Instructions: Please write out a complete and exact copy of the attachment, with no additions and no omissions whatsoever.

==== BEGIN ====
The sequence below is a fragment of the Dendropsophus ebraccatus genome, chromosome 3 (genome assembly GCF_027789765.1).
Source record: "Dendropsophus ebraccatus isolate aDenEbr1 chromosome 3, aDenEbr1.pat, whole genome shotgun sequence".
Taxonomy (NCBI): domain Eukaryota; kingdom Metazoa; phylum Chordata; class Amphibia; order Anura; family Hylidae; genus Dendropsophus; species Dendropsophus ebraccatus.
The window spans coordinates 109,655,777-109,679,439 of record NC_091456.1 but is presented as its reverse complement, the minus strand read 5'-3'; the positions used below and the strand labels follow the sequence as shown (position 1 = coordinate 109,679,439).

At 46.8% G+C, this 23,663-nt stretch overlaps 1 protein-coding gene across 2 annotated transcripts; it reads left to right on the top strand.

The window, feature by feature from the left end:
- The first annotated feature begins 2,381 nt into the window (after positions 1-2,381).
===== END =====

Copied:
The sequence below is a fragment of the Dendropsophus ebraccatus genome, chromosome 3 (genome assembly GCF_027789765.1).
Source record: "Dendropsophus ebraccatus isolate aDenEbr1 chromosome 3, aDenEbr1.pat, whole genome shotgun sequence".
Taxonomy (NCBI): domain Eukaryota; kingdom Metazoa; phylum Chordata; class Amphibia; order Anura; family Hylidae; genus Dendropsophus; species Dendropsophus ebraccatus.
The window spans coordinates 109,655,777-109,679,439 of record NC_091456.1 but is presented as its reverse complement, the minus strand read 5'-3'; the positions used below and the strand labels follow the sequence as shown (position 1 = coordinate 109,679,439).

At 46.8% G+C, this 23,663-nt stretch overlaps 1 protein-coding gene across 2 annotated transcripts; it reads left to right on the top strand.

The window, feature by feature from the left end:
- The first annotated feature begins 2,381 nt into the window (after positions 1-2,381).